Welcome to European Tribune. It's gone a bit quiet around here these days, but it's still going.
It certainly seems to me that the employment issues in the election were to some extent fabricated. I guess the man-on-the-street feels that employment is not as strong as it ought to be.
Now for some graphs. All data is from Statistiska Centralbyrån(SCB) (Central Statistics Bureau, Swedish official statistics agency), or OECD(labeled as such). Employment statistics by SCB are collected once a month by phone interviews asking people if they have worked atleast one hour in the past week, and if not, why not. I divided all numbers by the total population in the agegroups, not by the active population. Note the difference in the lower age group: SCB do work stats only from age 16, while OECD do 15-24.
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There is quite a difference between those counted as employed and those who actually worked the past week when asked. The OECD numbers are close to the "employed" with the difference possibly made up for by the total vs. active population? Difference is quite small except in the 16-24 (15-24) group.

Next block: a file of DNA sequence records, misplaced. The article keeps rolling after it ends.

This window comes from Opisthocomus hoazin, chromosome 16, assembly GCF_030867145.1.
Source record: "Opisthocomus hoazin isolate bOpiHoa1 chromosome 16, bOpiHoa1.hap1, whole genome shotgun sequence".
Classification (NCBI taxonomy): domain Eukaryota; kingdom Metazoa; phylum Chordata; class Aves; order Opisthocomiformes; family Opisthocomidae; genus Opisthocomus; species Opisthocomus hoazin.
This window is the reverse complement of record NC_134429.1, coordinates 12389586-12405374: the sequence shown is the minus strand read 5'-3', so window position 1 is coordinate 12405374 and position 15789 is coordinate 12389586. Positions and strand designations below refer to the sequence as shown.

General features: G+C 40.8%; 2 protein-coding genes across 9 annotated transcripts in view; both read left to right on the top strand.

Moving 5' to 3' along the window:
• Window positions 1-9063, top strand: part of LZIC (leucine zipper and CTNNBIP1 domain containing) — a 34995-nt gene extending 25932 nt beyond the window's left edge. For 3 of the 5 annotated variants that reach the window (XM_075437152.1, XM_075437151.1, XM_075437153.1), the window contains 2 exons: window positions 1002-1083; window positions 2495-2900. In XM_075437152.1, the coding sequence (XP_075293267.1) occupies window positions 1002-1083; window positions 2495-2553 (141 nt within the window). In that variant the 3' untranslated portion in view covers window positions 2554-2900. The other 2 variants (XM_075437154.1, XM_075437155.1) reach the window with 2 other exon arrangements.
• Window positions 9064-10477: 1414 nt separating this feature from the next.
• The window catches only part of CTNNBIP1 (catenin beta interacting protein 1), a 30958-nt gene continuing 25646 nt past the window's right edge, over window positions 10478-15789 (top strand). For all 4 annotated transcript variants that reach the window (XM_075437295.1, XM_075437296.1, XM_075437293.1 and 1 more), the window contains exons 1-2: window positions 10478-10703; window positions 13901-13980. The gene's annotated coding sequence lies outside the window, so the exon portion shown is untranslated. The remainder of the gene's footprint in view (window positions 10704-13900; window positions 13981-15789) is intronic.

Why do employed persons not work? (All age groups)
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Vacation, sickness, and care of child are most common. Man, Swedes must have a lot of vacation!
I am wondering where this large number on disability benefits is hiding. Are they counted as employed? Surely they are not counted as working? I can't find stats refering to these people specifically. How about those people in various governmental worker education programs? Are they employed or not, statistics wise? If not, are there really so many? The Swedish employment question is quite puzzling. I can't seem to find numbers to suggest that this "employment crisis" that was discussed before the election actually exist.
Last graph. Work and education/military service:
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Well, look at that! Seems like for the 16-24 group the two curves are closly related. The numbers in military service have gone down since 1978, so the increase is in education. These numbers come from the "people not in workforce" stats. In "education" quite a lot might be included, perhaps even "silly governmental non-education worker education programs". But if so, if one looks at the 25-54 group where a lot of such persons might hide out, we still end up with only a few percent.
by someone (s0me1smail(a)gmail(d)com) on Wed Sep 20th, 2006 at 09:14:39 AM EST
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